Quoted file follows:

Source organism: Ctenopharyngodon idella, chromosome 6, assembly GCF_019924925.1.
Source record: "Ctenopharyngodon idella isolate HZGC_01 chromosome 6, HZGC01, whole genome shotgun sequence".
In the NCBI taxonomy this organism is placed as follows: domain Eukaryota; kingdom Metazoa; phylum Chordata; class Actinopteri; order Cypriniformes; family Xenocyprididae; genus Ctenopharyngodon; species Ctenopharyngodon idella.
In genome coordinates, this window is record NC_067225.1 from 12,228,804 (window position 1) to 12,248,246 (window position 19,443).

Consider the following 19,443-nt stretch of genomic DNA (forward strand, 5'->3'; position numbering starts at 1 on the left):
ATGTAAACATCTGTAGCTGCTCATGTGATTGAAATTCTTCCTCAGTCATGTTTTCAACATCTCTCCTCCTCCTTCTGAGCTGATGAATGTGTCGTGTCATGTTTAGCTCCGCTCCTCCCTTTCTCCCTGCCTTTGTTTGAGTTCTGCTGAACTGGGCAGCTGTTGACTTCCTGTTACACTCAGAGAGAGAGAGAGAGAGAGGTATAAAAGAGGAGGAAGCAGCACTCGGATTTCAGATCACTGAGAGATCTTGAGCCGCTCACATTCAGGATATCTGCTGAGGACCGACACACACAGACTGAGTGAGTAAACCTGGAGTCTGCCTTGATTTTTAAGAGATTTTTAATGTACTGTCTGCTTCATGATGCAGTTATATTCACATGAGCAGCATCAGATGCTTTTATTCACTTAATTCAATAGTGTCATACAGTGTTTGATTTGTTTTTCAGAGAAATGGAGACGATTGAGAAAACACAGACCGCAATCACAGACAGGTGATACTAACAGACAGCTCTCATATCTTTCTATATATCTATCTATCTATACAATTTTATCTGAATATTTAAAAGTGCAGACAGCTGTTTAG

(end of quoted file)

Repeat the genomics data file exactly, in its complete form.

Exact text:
Source organism: Ctenopharyngodon idella, chromosome 6, assembly GCF_019924925.1.
Source record: "Ctenopharyngodon idella isolate HZGC_01 chromosome 6, HZGC01, whole genome shotgun sequence".
In the NCBI taxonomy this organism is placed as follows: domain Eukaryota; kingdom Metazoa; phylum Chordata; class Actinopteri; order Cypriniformes; family Xenocyprididae; genus Ctenopharyngodon; species Ctenopharyngodon idella.
In genome coordinates, this window is record NC_067225.1 from 12,228,804 (window position 1) to 12,248,246 (window position 19,443).

Consider the following 19,443-nt stretch of genomic DNA (forward strand, 5'->3'; position numbering starts at 1 on the left):
ATGTAAACATCTGTAGCTGCTCATGTGATTGAAATTCTTCCTCAGTCATGTTTTCAACATCTCTCCTCCTCCTTCTGAGCTGATGAATGTGTCGTGTCATGTTTAGCTCCGCTCCTCCCTTTCTCCCTGCCTTTGTTTGAGTTCTGCTGAACTGGGCAGCTGTTGACTTCCTGTTACACTCAGAGAGAGAGAGAGAGAGAGGTATAAAAGAGGAGGAAGCAGCACTCGGATTTCAGATCACTGAGAGATCTTGAGCCGCTCACATTCAGGATATCTGCTGAGGACCGACACACACAGACTGAGTGAGTAAACCTGGAGTCTGCCTTGATTTTTAAGAGATTTTTAATGTACTGTCTGCTTCATGATGCAGTTATATTCACATGAGCAGCATCAGATGCTTTTATTCACTTAATTCAATAGTGTCATACAGTGTTTGATTTGTTTTTCAGAGAAATGGAGACGATTGAGAAAACACAGACCGCAATCACAGACAGGTGATACTAACAGACAGCTCTCATATCTTTCTATATATCTATCTATCTATACAATTTTATCTGAATATTTAAAAGTGCAGACAGCTGTTTAG